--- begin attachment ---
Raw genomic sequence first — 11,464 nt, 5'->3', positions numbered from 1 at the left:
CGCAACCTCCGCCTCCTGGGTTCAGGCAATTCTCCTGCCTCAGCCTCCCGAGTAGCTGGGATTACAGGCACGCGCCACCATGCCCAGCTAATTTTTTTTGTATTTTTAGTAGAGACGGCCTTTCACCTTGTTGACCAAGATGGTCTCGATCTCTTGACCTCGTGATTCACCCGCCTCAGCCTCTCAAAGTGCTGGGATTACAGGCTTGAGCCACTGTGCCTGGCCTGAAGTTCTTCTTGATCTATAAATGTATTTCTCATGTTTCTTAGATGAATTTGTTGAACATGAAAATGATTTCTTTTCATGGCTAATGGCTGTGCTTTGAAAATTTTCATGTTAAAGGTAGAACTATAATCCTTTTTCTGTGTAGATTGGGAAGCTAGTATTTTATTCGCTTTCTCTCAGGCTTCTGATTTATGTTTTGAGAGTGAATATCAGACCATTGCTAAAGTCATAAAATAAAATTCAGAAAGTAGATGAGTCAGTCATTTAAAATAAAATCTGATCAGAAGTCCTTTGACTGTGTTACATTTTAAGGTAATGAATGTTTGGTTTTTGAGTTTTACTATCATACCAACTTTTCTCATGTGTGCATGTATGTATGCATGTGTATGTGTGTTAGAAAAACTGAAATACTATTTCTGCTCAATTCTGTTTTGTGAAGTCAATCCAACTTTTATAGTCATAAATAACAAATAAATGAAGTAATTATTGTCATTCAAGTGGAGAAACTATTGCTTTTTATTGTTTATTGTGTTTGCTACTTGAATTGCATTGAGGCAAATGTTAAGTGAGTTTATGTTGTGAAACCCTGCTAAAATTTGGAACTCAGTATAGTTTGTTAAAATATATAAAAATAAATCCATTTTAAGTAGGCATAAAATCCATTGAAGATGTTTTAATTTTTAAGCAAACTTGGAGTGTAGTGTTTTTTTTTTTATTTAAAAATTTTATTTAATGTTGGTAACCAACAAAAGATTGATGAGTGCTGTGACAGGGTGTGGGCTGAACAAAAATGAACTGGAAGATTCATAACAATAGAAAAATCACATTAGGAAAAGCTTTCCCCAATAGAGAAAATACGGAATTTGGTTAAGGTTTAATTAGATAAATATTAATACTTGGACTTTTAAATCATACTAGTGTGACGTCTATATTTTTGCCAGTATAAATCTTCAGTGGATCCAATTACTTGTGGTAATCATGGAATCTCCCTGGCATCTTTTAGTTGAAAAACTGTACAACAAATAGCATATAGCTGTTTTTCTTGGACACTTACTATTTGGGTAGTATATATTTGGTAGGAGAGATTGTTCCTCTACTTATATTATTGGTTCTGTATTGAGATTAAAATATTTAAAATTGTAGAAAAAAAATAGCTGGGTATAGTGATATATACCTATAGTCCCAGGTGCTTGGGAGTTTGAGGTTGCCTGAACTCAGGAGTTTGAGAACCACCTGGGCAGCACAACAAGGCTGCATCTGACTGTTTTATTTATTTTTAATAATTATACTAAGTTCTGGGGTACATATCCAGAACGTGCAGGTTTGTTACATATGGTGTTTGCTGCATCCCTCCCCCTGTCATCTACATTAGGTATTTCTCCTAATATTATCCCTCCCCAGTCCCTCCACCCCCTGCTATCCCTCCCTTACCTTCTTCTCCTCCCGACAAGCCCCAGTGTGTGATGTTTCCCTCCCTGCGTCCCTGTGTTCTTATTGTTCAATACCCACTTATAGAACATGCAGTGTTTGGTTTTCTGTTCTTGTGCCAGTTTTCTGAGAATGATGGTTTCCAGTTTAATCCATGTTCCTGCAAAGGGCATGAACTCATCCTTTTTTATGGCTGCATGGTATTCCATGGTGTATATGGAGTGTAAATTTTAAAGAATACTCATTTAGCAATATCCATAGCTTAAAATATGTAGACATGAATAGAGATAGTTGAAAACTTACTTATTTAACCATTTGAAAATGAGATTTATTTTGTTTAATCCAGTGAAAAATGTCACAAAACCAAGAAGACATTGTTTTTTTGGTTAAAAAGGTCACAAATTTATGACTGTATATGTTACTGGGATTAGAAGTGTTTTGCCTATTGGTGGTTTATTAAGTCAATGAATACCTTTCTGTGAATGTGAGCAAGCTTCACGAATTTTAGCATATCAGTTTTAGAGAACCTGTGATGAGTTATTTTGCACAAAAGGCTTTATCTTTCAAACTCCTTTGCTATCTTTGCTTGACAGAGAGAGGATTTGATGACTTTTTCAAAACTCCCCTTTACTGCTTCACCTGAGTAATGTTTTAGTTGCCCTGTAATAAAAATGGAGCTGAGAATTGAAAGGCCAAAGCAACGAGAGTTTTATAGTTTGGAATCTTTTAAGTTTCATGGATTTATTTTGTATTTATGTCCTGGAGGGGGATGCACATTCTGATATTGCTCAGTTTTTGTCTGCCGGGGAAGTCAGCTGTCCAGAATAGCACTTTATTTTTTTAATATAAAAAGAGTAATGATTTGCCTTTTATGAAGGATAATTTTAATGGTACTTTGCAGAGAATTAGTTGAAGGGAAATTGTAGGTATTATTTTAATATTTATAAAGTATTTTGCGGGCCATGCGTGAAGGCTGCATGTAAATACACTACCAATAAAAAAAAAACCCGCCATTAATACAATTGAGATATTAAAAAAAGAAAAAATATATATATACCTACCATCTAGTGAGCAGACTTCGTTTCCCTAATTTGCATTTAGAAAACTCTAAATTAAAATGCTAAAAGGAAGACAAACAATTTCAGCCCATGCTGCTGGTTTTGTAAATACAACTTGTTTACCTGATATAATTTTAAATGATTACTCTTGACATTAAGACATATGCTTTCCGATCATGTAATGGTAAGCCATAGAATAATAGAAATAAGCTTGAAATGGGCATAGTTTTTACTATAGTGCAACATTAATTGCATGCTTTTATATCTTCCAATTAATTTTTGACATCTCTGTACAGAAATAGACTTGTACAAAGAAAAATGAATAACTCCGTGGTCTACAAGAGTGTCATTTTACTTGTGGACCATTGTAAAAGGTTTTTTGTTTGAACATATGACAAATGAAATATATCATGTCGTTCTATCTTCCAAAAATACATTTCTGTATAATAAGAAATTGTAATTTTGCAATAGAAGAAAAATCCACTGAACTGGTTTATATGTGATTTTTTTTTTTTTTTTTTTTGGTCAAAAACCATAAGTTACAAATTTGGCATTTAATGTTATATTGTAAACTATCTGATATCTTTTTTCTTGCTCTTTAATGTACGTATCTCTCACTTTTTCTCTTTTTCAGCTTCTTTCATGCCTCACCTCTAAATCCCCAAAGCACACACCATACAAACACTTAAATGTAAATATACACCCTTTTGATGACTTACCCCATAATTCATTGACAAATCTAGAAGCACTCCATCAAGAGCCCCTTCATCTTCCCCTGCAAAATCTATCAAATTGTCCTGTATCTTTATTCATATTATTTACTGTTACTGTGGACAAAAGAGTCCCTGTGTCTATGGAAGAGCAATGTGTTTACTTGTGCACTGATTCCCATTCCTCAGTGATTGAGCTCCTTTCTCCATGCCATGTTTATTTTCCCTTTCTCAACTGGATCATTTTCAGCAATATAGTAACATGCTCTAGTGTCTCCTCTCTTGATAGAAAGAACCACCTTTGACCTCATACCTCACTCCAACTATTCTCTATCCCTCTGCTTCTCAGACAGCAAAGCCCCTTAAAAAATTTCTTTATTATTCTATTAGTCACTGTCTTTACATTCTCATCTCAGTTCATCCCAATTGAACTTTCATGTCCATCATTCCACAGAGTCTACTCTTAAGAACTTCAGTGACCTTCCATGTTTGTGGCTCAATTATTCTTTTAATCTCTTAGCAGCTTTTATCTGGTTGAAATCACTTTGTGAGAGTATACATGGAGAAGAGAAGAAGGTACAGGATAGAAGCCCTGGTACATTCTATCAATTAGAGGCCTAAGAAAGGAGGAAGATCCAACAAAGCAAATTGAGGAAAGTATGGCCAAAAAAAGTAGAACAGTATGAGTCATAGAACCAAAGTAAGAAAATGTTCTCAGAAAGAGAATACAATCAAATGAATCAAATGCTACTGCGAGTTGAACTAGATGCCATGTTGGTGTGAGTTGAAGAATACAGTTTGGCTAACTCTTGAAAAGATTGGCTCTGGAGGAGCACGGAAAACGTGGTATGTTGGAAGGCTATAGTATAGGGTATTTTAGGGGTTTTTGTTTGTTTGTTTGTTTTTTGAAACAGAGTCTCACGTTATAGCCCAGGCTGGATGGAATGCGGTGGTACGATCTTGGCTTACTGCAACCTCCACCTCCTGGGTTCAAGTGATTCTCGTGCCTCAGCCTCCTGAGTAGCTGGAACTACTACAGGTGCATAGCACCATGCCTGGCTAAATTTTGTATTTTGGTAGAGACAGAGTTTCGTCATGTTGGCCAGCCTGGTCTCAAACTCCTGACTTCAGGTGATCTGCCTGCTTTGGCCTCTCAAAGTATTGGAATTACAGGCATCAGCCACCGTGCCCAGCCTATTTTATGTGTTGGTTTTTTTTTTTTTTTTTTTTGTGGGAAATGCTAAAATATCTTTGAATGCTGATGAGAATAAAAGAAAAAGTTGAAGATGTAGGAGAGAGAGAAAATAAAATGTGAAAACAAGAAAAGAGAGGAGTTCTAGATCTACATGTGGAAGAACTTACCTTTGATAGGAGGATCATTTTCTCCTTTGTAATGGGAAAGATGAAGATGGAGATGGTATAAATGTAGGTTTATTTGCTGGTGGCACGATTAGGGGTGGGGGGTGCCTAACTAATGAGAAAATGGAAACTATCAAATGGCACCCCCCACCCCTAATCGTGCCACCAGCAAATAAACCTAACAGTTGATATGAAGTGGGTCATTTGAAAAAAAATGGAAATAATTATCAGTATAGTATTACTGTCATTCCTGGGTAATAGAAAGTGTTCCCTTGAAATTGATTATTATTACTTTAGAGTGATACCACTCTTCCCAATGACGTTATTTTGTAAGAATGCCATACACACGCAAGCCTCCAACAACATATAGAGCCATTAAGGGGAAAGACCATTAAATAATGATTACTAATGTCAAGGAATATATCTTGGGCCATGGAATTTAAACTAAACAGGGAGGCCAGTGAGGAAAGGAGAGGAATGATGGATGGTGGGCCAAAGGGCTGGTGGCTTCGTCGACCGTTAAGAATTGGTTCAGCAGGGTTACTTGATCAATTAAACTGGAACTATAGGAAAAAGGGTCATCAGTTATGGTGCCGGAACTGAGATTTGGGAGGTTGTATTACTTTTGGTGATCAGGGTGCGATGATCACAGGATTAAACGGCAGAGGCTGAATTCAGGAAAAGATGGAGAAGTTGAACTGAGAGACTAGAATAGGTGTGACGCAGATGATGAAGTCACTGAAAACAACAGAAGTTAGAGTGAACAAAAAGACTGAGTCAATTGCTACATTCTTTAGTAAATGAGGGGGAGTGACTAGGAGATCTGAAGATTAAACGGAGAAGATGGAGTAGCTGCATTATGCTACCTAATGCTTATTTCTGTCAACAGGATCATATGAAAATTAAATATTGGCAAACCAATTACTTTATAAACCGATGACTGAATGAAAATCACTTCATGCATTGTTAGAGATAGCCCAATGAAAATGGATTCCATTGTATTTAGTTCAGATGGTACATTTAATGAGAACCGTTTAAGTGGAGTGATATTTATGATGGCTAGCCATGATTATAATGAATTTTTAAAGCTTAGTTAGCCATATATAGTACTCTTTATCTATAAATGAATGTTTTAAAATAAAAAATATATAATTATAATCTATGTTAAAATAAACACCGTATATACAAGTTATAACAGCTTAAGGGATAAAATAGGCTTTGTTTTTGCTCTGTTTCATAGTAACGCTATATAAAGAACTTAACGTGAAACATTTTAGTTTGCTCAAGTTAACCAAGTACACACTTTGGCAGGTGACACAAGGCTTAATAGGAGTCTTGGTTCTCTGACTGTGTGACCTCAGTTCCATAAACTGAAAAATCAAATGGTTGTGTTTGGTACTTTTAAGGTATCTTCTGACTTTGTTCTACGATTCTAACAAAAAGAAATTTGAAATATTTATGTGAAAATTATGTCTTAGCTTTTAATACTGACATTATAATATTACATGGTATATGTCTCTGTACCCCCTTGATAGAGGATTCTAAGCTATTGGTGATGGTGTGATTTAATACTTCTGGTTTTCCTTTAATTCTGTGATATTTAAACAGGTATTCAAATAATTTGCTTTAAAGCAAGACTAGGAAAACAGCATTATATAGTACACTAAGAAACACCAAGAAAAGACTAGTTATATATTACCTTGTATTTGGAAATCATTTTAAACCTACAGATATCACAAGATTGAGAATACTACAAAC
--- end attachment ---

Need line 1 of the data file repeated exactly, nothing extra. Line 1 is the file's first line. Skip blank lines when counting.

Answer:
Raw genomic sequence first — 11,464 nt, 5'->3', positions numbered from 1 at the left: